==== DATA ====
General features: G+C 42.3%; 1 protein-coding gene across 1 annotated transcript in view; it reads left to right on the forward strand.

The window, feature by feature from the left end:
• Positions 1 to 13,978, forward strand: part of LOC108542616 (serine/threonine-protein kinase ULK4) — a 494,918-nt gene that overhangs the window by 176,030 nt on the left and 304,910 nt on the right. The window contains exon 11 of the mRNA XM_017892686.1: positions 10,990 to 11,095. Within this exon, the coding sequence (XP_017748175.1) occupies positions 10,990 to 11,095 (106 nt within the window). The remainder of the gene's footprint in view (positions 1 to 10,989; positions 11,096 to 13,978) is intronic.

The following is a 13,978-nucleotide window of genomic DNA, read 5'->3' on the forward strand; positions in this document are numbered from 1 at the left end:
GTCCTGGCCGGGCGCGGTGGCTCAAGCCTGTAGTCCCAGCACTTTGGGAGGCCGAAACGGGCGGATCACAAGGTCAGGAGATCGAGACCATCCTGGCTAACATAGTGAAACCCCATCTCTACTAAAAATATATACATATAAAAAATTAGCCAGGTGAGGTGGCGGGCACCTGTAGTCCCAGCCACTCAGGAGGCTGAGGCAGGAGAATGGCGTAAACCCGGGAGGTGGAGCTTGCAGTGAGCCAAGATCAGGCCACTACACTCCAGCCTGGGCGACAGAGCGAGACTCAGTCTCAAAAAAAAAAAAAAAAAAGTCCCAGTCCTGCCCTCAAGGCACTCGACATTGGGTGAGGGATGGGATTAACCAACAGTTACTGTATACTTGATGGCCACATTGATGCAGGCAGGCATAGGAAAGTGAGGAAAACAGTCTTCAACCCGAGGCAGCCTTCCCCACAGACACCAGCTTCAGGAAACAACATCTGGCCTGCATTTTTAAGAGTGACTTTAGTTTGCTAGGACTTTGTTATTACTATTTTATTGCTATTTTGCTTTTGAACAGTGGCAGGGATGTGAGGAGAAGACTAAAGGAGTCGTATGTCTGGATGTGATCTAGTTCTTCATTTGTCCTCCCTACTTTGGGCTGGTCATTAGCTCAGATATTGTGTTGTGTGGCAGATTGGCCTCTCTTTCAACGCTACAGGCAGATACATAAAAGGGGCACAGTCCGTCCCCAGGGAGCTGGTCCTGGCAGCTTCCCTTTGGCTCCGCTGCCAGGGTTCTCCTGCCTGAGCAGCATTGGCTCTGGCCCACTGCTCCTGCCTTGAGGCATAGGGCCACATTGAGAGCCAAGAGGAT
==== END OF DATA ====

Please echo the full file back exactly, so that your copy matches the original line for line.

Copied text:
General features: G+C 42.3%; 1 protein-coding gene across 1 annotated transcript in view; it reads left to right on the forward strand.

The window, feature by feature from the left end:
• Positions 1 to 13,978, forward strand: part of LOC108542616 (serine/threonine-protein kinase ULK4) — a 494,918-nt gene that overhangs the window by 176,030 nt on the left and 304,910 nt on the right. The window contains exon 11 of the mRNA XM_017892686.1: positions 10,990 to 11,095. Within this exon, the coding sequence (XP_017748175.1) occupies positions 10,990 to 11,095 (106 nt within the window). The remainder of the gene's footprint in view (positions 1 to 10,989; positions 11,096 to 13,978) is intronic.

The following is a 13,978-nucleotide window of genomic DNA, read 5'->3' on the forward strand; positions in this document are numbered from 1 at the left end:
GTCCTGGCCGGGCGCGGTGGCTCAAGCCTGTAGTCCCAGCACTTTGGGAGGCCGAAACGGGCGGATCACAAGGTCAGGAGATCGAGACCATCCTGGCTAACATAGTGAAACCCCATCTCTACTAAAAATATATACATATAAAAAATTAGCCAGGTGAGGTGGCGGGCACCTGTAGTCCCAGCCACTCAGGAGGCTGAGGCAGGAGAATGGCGTAAACCCGGGAGGTGGAGCTTGCAGTGAGCCAAGATCAGGCCACTACACTCCAGCCTGGGCGACAGAGCGAGACTCAGTCTCAAAAAAAAAAAAAAAAAAGTCCCAGTCCTGCCCTCAAGGCACTCGACATTGGGTGAGGGATGGGATTAACCAACAGTTACTGTATACTTGATGGCCACATTGATGCAGGCAGGCATAGGAAAGTGAGGAAAACAGTCTTCAACCCGAGGCAGCCTTCCCCACAGACACCAGCTTCAGGAAACAACATCTGGCCTGCATTTTTAAGAGTGACTTTAGTTTGCTAGGACTTTGTTATTACTATTTTATTGCTATTTTGCTTTTGAACAGTGGCAGGGATGTGAGGAGAAGACTAAAGGAGTCGTATGTCTGGATGTGATCTAGTTCTTCATTTGTCCTCCCTACTTTGGGCTGGTCATTAGCTCAGATATTGTGTTGTGTGGCAGATTGGCCTCTCTTTCAACGCTACAGGCAGATACATAAAAGGGGCACAGTCCGTCCCCAGGGAGCTGGTCCTGGCAGCTTCCCTTTGGCTCCGCTGCCAGGGTTCTCCTGCCTGAGCAGCATTGGCTCTGGCCCACTGCTCCTGCCTTGAGGCATAGGGCCACATTGAGAGCCAAGAGGAT